There was also a movement in those days that tried to combine the Christian religion with the Jewish religion. This is what was happening with the Galatians. They were trying to incorporate the Christian faith with the works of the law. If you keep that in mind when you read Glatians, you will understand what Paul is talking about.
But it is very clear that St. Paul did not believe as the Protestants. While he taught that we are justified by faith, he never taught justification by faith alone. St. Paul understood that Charity (the state of grace) is greater than faith, and is necessary for a person to be justified. He also realized that if a person had faith without Charity, their faith was worthless:
“…and if I should have all faith, so that I could move mountains, and have not charity, I am nothing.” (1 Cor 13:2).
“now there remaineth faith, hope, and charity, these three [theological virtues]; but the greatest of these is charity” (1 Cor 1:13:13)
And regarding once saved always saved, let’s look at few verses from Paul himself which refute that teaching:
“I chastise my body and bring it under subjection, lest after I have preached to you, I myself should be a castaway” (1 Cor 9:27)
“Behold therefore the goodness and severity of God: of them which fell, severity; but to thee goodness, if thou continue in His goodness, otherwise thou also shall be cut off” (Rom 11:22).
“if we sin willfully after coming to the knowledge of the truth, there remains no more sacrifice for (our) sins” (Heb 10:26).
“I make known unto you, brethre, the gospel which I preached to you, which alwo you have received, and wherein you stand; by which you are saved, if you hold fast after what manner I preached unto you, otherwise you have believed in vain” (1 Cor 15:1-2)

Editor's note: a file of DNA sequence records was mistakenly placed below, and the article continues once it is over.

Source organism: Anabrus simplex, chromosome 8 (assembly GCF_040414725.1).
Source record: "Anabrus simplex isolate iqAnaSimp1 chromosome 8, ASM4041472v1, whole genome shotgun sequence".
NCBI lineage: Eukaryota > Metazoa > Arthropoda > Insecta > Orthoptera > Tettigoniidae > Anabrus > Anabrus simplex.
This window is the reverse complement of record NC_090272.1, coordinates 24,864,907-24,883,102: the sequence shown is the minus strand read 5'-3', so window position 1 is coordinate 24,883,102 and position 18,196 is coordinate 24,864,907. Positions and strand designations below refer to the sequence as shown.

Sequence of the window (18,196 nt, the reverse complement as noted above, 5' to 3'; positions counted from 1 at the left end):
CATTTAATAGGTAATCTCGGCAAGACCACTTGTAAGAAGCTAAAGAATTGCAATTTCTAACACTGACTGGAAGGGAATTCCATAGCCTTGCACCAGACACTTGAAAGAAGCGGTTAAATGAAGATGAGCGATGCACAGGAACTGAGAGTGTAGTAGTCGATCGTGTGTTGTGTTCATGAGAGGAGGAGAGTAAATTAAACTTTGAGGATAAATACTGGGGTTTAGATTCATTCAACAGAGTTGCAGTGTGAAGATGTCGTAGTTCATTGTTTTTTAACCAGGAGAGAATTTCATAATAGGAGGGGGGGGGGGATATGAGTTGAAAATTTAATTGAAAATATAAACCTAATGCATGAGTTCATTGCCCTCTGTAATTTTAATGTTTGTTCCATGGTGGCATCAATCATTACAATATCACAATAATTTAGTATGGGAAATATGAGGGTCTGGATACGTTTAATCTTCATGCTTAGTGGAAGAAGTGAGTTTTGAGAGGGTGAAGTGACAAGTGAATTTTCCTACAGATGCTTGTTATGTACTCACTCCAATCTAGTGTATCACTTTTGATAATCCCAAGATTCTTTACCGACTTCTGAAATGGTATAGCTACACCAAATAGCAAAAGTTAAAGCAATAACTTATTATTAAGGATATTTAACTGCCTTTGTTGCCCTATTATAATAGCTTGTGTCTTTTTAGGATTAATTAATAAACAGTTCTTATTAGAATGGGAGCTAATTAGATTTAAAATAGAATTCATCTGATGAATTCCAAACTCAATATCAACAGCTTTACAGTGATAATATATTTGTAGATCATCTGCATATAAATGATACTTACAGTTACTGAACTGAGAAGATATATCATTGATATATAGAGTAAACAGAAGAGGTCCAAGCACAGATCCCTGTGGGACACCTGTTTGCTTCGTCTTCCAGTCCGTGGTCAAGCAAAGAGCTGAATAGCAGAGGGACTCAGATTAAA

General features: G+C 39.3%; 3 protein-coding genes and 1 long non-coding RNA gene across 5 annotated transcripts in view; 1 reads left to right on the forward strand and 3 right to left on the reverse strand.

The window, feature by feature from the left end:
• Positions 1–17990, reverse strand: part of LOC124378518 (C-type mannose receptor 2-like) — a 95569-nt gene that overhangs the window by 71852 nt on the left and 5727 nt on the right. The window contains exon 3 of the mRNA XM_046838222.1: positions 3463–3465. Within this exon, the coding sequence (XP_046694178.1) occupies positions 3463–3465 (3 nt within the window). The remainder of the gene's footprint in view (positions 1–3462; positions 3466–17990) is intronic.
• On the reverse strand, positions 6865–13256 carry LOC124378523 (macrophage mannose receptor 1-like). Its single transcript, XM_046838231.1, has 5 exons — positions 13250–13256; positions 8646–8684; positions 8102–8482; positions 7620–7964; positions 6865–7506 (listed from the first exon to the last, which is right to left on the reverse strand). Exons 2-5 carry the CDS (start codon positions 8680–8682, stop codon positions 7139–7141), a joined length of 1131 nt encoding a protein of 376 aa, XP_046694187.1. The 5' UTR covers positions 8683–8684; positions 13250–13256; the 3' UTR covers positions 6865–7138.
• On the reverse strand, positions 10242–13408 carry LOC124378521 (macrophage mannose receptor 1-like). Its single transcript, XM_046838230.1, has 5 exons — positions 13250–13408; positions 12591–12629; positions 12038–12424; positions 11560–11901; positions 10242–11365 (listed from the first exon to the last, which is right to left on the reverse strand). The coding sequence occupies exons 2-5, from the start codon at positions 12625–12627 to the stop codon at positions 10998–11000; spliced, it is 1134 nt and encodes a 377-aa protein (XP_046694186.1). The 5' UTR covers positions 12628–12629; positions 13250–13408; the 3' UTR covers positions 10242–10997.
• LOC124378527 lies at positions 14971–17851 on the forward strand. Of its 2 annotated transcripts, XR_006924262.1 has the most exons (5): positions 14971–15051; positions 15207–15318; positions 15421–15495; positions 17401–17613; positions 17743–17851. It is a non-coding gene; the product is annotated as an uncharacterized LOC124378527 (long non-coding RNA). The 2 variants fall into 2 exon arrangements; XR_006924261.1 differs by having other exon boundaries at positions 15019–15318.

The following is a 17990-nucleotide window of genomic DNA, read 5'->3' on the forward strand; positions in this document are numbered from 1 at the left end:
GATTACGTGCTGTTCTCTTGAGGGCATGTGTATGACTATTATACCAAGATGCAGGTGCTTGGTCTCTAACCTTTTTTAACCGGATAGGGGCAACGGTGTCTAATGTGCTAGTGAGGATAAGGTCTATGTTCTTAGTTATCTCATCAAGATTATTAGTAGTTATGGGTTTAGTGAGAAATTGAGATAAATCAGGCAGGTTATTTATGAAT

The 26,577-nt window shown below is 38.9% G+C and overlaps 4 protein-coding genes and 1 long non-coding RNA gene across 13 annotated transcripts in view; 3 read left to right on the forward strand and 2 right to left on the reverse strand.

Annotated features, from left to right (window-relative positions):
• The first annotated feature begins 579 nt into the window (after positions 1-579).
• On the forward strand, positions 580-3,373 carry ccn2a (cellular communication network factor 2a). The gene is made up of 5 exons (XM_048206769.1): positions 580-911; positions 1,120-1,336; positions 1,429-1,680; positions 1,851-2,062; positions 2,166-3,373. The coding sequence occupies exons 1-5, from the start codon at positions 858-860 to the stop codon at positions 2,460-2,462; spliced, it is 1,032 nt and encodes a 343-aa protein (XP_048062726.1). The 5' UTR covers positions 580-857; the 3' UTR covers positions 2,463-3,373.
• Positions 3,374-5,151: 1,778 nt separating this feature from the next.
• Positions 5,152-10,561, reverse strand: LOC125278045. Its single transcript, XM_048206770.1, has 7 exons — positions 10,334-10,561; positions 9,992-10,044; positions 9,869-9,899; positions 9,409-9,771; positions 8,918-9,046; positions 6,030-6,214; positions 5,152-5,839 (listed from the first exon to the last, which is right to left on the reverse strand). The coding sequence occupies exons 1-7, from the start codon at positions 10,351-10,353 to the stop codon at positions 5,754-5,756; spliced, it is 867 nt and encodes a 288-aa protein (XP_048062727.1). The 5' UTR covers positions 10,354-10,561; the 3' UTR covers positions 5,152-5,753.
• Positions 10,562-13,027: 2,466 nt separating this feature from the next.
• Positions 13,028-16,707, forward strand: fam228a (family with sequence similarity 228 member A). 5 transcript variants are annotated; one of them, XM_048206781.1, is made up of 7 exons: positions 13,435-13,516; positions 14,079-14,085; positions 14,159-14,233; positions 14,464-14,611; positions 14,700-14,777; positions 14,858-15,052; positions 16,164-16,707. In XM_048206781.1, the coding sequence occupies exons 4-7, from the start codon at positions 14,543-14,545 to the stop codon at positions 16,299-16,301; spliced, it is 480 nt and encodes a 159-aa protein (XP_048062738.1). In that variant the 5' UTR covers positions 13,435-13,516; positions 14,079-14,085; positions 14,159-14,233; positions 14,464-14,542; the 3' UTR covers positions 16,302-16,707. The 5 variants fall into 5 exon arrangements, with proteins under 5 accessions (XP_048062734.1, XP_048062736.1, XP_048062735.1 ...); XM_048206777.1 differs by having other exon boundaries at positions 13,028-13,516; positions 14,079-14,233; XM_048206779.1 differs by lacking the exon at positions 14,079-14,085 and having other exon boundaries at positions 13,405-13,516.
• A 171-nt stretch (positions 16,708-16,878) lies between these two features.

There are probably dozens of additional verses that could be quoted, but that is enough to prove that St. Paul did not teach once saved always saved.
[quote=UKCatholicguy]he also says stuff like we have complete freedom in Christ and we’re subject to no one but Christ.
Yes, there is a certain freedom in Christ, but that does not mean we are not subject to people on earth. What it means is that we are spiritually free in Christ. Actually, St. Paul even told slaves to “use” their slavery, by obeying thier master as they would Christ. He did not tell them that they were free, therefore they should leave their master.
In another place St. Paul says: “Let every soul be subject to higher powers: for there is no power but from God: and those that are [in power], are ordained of God. Therefore, he that resisteth the power, resisteth the ordinance of God. And they that resist purchase to themselves damnation” (Romans 13:1-2)
This shows two things: One is that we must obey those in power (unless of course obedience would be sinful) and it also shows that if we disobey them we will be damned, which again shows that St. Paul did not teach once saved always saved.
So in conclusion, when you read St. Paul simply recognize what he means by “works of the law”. Fortunately, he almost always adds “of the law” when he is speaking about the Jewish religious practices. There are a few times when he does not add “of the law” to the statment, but you can understand what he means when you read the context.
Also, when you read certain books of the Bible it is really helpful to read the entire book at once, rather than a verse here and there. If you read the entire book the context becomes clear; if you jump in in the middle, it is easy to misunderstand what is meant.